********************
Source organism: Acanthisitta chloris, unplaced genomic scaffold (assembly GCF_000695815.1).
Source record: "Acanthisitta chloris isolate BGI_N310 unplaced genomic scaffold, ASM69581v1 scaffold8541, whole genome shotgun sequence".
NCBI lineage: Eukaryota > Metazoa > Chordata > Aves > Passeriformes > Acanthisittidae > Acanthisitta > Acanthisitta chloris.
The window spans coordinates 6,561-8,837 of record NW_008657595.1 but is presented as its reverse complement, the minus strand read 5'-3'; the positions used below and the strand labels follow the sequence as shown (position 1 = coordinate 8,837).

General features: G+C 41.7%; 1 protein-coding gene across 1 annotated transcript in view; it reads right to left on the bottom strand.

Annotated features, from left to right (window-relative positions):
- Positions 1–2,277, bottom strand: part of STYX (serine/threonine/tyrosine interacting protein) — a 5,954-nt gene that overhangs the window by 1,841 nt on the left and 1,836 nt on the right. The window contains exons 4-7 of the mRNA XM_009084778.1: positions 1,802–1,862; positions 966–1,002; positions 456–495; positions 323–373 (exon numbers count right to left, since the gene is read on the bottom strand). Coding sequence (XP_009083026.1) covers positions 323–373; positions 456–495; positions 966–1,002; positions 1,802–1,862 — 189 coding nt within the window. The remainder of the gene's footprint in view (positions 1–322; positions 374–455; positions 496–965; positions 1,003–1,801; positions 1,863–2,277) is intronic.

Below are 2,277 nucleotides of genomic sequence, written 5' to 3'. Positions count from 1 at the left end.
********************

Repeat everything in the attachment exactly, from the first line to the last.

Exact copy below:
Source organism: Acanthisitta chloris, unplaced genomic scaffold (assembly GCF_000695815.1).
Source record: "Acanthisitta chloris isolate BGI_N310 unplaced genomic scaffold, ASM69581v1 scaffold8541, whole genome shotgun sequence".
NCBI lineage: Eukaryota > Metazoa > Chordata > Aves > Passeriformes > Acanthisittidae > Acanthisitta > Acanthisitta chloris.
The window spans coordinates 6,561-8,837 of record NW_008657595.1 but is presented as its reverse complement, the minus strand read 5'-3'; the positions used below and the strand labels follow the sequence as shown (position 1 = coordinate 8,837).

General features: G+C 41.7%; 1 protein-coding gene across 1 annotated transcript in view; it reads right to left on the bottom strand.

Annotated features, from left to right (window-relative positions):
- Positions 1–2,277, bottom strand: part of STYX (serine/threonine/tyrosine interacting protein) — a 5,954-nt gene that overhangs the window by 1,841 nt on the left and 1,836 nt on the right. The window contains exons 4-7 of the mRNA XM_009084778.1: positions 1,802–1,862; positions 966–1,002; positions 456–495; positions 323–373 (exon numbers count right to left, since the gene is read on the bottom strand). Coding sequence (XP_009083026.1) covers positions 323–373; positions 456–495; positions 966–1,002; positions 1,802–1,862 — 189 coding nt within the window. The remainder of the gene's footprint in view (positions 1–322; positions 374–455; positions 496–965; positions 1,003–1,801; positions 1,863–2,277) is intronic.

Below are 2,277 nucleotides of genomic sequence, written 5' to 3'. Positions count from 1 at the left end.